Twenty wild horses, including several captured by the federal Bureau of Land Management (BLM), have once again been set free, on 480 acres of private property in northern Nevada, and will become part of a new study by indigenous advocates dedicated to proving the horses should have the right to roam.
Love Wild Horses, a California-based nonprofit, since 2010 has helped rescue and re-home at least 98 wild horses rounded up as part of the BLM’s routine “gather” operations. Seven of the horses in the new herd came from BLM operations, the organization told Lady Freethinker.
The organization said in a press release that many of the horses in the new herd are native wild horses reportedly bound for slaughter – including Cosmo and Fortuna, two of the three spirited horses the group released on Earth Day. Love Wild Horses told Lady Freethinker they caught the third horse, a buckskin now named Wakan, before he was surrendered to a livestock auction.
Wakan’s name pays tribute the Lakota word for “sacred, holy, or spirit,” to honor the relationship between horses, the earth, and Native Americans — a balance the group says is being destroyed by the federal government’s brutal roundups.
“We need to put the government imprisoned wild horses back on the land, so they can once again heal and protect the land from climate change and wildfires,” said Chief Lee Plenty Wolf, a board member for Love Wild Horses. “We need to do this right away, because the horses can help us prevent wildfires and the damaging affects of climate change.”
The BLM says on its website that it conducts the gathers “to protect the health of the animals and health of our nation’s public rangelands” but does not address why grazing allotments for livestock are permitted within the same contested areas.
Love Wild Horses has long taken issue with that discrepancy.
“We need to tell Congress to put better policies in place to steward these beautiful animals that are a keystone species and play a vital role in protecting and sustaining grasslands and their ecosystem,” said President and Founder Jetara Séhart.
The herd of 20 rescued wild horses — whose herd was complete as of Sept. 16, and whom Love Wild Horses promises will live the remainder of their lives safe and forever free from slaughter — will be part of a free-ranging study to determine the role the horses have in agro-ecosystems, mitigating climate change, and preventing wildfires.
A land owner of Native American ancestry is partnering with the organization for the first study.
“There is a natural mutual understanding of the benefits for the land, the horses, and the surrounding community,” Séhart said. “There is a connection with our study that we will focus on weaving traditional ecological knowledge and science together to understand best how to save wild horses and their natural habitats, wild ones, and wild grassland ecosystems.”
The current study is in Phase 3, which involves completing the herd and planting native trees to create a forest, seeding of native grasses, and support for the acclimation of the herd, which will be followed by a fourth phase that involves healing the soil, she added.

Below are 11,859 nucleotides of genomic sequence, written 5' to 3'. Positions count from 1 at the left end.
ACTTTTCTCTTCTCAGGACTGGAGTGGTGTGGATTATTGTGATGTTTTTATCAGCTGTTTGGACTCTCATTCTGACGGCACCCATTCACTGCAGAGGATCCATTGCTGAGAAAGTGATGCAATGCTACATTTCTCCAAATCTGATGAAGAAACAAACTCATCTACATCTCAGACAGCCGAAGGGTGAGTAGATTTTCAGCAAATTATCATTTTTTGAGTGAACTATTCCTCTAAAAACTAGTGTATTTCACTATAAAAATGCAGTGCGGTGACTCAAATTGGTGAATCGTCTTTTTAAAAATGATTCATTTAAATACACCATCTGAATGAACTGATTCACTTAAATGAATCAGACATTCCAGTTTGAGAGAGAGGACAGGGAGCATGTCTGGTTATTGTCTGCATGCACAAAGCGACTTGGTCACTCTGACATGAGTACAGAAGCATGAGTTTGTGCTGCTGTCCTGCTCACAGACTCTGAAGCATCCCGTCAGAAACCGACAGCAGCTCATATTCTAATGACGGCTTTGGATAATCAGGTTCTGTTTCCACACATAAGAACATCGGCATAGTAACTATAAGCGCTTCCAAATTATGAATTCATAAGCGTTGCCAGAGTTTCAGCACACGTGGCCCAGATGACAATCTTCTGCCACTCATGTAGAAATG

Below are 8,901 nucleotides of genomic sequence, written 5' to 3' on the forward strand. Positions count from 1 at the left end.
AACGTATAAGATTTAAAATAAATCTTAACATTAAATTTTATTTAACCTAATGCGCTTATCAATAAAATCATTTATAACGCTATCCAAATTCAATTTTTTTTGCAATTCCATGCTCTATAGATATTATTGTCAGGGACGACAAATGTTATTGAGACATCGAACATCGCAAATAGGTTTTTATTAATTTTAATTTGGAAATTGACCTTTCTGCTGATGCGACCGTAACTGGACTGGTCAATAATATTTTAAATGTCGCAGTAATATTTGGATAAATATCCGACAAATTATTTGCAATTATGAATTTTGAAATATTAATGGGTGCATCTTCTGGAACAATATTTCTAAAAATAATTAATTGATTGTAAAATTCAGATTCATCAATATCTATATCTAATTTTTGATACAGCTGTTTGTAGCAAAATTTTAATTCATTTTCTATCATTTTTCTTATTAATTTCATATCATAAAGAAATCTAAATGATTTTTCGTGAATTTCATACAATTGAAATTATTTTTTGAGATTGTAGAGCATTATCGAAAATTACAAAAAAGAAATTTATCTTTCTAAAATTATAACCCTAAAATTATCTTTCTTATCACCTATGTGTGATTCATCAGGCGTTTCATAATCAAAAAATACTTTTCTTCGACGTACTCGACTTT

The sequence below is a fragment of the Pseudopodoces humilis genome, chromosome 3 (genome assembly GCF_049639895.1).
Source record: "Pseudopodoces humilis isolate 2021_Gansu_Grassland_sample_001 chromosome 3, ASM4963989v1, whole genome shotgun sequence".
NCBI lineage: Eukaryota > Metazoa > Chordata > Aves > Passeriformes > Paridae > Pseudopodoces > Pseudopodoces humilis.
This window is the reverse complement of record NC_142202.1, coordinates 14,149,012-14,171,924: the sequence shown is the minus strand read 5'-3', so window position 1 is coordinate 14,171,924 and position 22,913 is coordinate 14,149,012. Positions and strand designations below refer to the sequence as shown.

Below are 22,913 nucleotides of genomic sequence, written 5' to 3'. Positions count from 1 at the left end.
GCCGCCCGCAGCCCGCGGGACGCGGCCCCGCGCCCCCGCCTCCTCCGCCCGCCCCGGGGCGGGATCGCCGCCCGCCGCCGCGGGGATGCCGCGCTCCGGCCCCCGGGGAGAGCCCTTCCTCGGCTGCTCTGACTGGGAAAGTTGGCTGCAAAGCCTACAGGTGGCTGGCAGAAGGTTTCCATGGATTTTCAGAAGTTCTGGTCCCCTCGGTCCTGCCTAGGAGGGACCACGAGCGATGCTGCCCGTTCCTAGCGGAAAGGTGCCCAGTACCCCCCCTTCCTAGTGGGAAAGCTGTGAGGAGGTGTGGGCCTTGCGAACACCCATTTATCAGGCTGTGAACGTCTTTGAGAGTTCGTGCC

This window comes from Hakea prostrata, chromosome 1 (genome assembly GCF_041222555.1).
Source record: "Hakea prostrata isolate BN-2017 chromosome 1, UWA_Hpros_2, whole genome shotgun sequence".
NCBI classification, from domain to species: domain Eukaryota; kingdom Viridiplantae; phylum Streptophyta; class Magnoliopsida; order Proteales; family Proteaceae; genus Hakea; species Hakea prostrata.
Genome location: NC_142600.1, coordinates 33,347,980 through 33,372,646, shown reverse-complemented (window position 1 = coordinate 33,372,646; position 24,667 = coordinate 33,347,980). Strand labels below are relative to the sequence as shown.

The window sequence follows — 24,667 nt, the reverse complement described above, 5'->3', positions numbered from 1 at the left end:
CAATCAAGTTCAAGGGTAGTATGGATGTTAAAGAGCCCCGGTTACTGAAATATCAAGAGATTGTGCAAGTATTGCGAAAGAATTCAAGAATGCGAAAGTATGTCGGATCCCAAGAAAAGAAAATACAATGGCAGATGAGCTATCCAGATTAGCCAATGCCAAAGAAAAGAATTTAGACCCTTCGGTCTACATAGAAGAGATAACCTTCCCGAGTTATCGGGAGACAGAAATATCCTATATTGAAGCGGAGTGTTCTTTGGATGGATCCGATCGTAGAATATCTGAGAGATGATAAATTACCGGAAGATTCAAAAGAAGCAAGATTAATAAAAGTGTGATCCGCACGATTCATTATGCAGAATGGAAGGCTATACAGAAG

“At this early stage, the first notable positive impact is showing in the appearance, the peaceful demeanors, and overall filling out and muscle development in the horses,” Séhart said.
Two Native undergraduate students will be hired for each study to help document findings, and the organization also plans for the herd to support Native communities.
“Wild horses have so much to teach humanity about our own humanity and our connection to wild lands,” Séhart said. “This study offers this opportunity, too, as we will be supporting Native spiritual and educational ceremonies, empowering healing for at-risk Native youth, and supporting elder wisdom and culture. In this time when so many are experiencing significant loss, especially in indigenous communities, the horses and these studies with hope will provide healing and empowerment.”
As for the three horses rescued last April, Séhart said they’re doing great.
“They are looking so magnificent in just the four and a half months that they’ve been running free in our supported equine re-wilding climate change wildfire mitigation-land healing study,” Séhart said. “It’s incredible how the small, newly introduced, and unacquainted groups of wild horses all accept each other near immediately and join up as one!”
Love Wild Horses keeps newcomers in a corral until the rest of the herd greets them, and both parties show calm, peaceful curiosity, Séhart said. When issues arise, they often resolve quickly.
“With the last release of the 5 Warm Spring native horses, Wakan ( a B.L.M. branded wild one from Utah), the herd leader or second in command, exhibited some boundary setting with Thor and testing of his boundaries and willingness to join up with the herd peacefully,” Séhart said. “The stand-off was over in a matter of seconds, and there was an energetic posturing of respect and confidence toward each other and a holding space of the other horses as Thor and Wakan figured things out.”
Every single equine life counts, and Lady Freethinker applauds this organization for honoring these animals and taking a dedicated stance toward keeping them wild and free. Those interested in keeping up with Love Wild Horses’ work can check out their Instagram, TikTok and Facebook accounts.
But there’s still so much to be done. If you haven’t already, please sign our petition urging the Bureau of Land Management to stop their cruel helicopter roundups of wild horses.